TGIF: Extend Tolerance to Commerce

by | Oct 20, 2023

TGIF: Extend Tolerance to Commerce

by | Oct 20, 2023

conscience

Perhaps you’ve noticed that we live in intolerant times. Many people claim to be endangered by the mere spoken or written expression of views on a range of issues. This has led to direct action to disrupt speakers on college campuses and elsewhere and to indirect government efforts to censor users of social media, which so far the courts have frowned on.

Believe it or not, this has had a silver lining. It’s elicited articulate renewed defenses of free speech and tolerance — long taken for granted.

But the tolerance movement should go further to include what the late philosopher Harvard Robert Nozick called “capitalist acts between consenting adults.” Those are also known in sum as the free market, an unfortunately unnoticed option these days. When it comes to human action, we find wide and increasing support for a host of government measures that interfere with the freedom of individuals to trade with one another on their own terms. Those who have become disillusioned with the intolerant so-called left seem to think the free-market alternative is unworthy of consideration. This may also be true of those who are disillusioned with the intolerant so-called right. They may embrace freedom of conscience, but they draw a line at freedom of exchange, as if conscience had no part in that.

This line seems arbitrary. A product innovator or builder of an enterprise is a creator who may well be as passionate about this chosen life purpose as a writer or an artist. (Ayn Rand stressed this.) The creator offers the product to consumers (or downstream producers), who are free to decide if what’s offered on given terms will serve their purposes. They are of course also free to decide that they do not want the offering and to go their own ways. Freedom of conscience permeates life in the marketplace, make no mistake about that.

Why should the work of people who dedicate their lives to such creations rank lower in our estimation than the work of artists? Is it because their products improve “only” material well-being and not spiritual well-being? That’s not a good reason. We are not ghosts.

More pertinent, why should the government interfere in consensual transactions deemed merely “economic”? You can see the discrimination in the matter of free speech. Generally, freedom of speech, at least until recently, has been sacrosanct. The First Amendment says it must be. But commercial speech can be and has been regulated and even banned in various ways. It gets no respect.

The courts have long distinguished between so-called fundamental liberties and non-fundamental liberties, a distinction for which no support exists anywhere. What we think of as economic liberties are in the second category and so are deemed less worthy of protection from the government. That means politicians and bureaucrats can put themselves between consenting parties and either forbid or regulate transactions without even the semblance of a compelling reason. They just need to tell the judge that a decree is aimed at some articulated objective. Those who are interfered with may not tell the meddlers, “Mind your own business. If you think you have a better way of doing things, start your own business.” That would get them heavily fined at the least. The consequences could be more severe.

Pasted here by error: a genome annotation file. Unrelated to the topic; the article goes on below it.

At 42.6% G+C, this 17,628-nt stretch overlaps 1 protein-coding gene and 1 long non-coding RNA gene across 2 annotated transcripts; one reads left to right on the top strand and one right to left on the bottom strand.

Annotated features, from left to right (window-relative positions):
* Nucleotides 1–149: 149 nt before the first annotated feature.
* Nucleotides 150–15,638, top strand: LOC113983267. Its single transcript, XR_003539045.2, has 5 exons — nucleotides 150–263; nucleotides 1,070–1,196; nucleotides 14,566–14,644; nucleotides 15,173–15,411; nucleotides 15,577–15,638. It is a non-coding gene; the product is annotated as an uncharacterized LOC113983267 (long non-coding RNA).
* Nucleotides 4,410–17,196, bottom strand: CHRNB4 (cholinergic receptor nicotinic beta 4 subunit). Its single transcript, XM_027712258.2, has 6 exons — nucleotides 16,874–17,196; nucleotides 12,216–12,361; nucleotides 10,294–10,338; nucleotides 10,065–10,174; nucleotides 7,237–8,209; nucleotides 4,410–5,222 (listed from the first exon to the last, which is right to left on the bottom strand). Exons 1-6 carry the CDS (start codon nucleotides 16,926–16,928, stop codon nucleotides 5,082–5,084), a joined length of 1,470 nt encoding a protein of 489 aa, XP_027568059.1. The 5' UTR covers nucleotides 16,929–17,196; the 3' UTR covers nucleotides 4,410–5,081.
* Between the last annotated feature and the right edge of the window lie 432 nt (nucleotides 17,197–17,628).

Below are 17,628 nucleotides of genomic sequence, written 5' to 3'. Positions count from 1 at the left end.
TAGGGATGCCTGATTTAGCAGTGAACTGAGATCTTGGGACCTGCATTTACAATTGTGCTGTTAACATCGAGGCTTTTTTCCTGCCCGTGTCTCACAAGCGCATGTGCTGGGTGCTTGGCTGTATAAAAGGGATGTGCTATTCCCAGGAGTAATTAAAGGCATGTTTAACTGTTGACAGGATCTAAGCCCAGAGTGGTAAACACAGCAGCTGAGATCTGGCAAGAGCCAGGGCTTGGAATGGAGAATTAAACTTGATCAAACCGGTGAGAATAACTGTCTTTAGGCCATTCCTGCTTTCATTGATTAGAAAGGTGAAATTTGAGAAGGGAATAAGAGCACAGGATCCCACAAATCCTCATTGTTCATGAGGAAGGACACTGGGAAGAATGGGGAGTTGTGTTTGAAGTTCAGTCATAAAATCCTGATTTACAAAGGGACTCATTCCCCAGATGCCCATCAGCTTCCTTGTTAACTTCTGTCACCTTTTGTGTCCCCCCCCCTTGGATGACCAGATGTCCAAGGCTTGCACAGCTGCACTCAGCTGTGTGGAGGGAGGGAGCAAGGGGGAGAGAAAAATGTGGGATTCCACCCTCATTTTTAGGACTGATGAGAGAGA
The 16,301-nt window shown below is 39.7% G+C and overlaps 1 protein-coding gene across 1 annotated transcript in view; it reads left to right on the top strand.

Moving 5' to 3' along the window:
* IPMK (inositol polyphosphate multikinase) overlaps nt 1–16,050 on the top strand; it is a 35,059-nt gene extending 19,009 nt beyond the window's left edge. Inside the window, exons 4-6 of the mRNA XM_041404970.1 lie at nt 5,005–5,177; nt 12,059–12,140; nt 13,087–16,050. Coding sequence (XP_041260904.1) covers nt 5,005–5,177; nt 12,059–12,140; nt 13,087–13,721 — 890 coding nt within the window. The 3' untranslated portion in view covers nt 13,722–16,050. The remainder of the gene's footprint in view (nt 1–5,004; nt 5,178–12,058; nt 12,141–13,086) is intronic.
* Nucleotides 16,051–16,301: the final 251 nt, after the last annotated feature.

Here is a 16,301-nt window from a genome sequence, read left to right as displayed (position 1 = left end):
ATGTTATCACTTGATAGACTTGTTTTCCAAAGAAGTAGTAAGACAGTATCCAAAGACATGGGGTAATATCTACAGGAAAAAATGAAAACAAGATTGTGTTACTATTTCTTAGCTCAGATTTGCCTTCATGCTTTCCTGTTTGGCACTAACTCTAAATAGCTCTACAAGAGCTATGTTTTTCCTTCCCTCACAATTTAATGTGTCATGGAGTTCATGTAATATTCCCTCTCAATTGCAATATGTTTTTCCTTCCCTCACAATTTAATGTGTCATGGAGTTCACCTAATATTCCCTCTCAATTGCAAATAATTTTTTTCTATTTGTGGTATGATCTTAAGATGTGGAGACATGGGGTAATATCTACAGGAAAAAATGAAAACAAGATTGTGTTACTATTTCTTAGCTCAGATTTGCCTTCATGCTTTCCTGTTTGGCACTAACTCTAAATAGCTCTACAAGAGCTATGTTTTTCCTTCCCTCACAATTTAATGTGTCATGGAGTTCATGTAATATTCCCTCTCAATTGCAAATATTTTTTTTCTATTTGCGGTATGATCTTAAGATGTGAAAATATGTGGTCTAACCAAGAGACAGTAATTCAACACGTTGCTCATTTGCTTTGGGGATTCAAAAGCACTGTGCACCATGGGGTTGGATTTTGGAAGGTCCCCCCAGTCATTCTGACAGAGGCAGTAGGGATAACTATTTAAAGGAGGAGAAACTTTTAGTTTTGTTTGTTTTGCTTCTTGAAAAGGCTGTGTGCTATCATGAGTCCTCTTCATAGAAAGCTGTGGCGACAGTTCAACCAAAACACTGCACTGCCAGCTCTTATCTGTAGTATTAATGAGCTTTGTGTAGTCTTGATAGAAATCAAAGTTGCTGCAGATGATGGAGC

Let’s look at some common examples, so common they are taken for granted. We have minimum product standards (outlawing less-expensive options), the minimum wage (creating unemployment), price controls such as rent control and so-called gouging bans (creating shortages), housing regulations and zoning (ditto), restrictions and taxes on trade with foreigners (creating higher prices), immigration control (preventing the free exchange of labor, etc.), occupational licensing (barring the choice of one’s work), industrial policy (picking winners), and drug and other “vice” prohibition (including the drinking of raw milk!). More could be added. In each case peaceful individuals are prevented from peacefully dealing with each other on mutually agreeable terms. Their freedom of conscience is intruded on by politicians and bureaucrats. Contracts are acts of conscience.

I object to the widely accepted distinction between personal liberty and economic liberty. As Thomas Sowell has pointed out, people select means to achieve all kinds of ends. Economics is a method of understanding the means-ends framework, but it does not provide grounds for distinguishing among ends. All ends are important to those who pursue them or else they would do something else. There is no personal and economic liberty. There is only liberty, which each person has a right to exercise in the pursuit of happiness.

If you believe people should respect each other, then you logically must extend that respect to freedom of commerce.

 

Sheldon Richman

Sheldon Richman

Sheldon Richman is the executive editor of The Libertarian Institute and a contributing editor at Antiwar.com. He is the former senior editor at the Cato Institute and Institute for Humane Studies; former editor of The Freeman, published by the Foundation for Economic Education; and former vice president at the Future of Freedom Foundation. His latest books are Coming to Palestine and What Social Animals Owe to Each Other.

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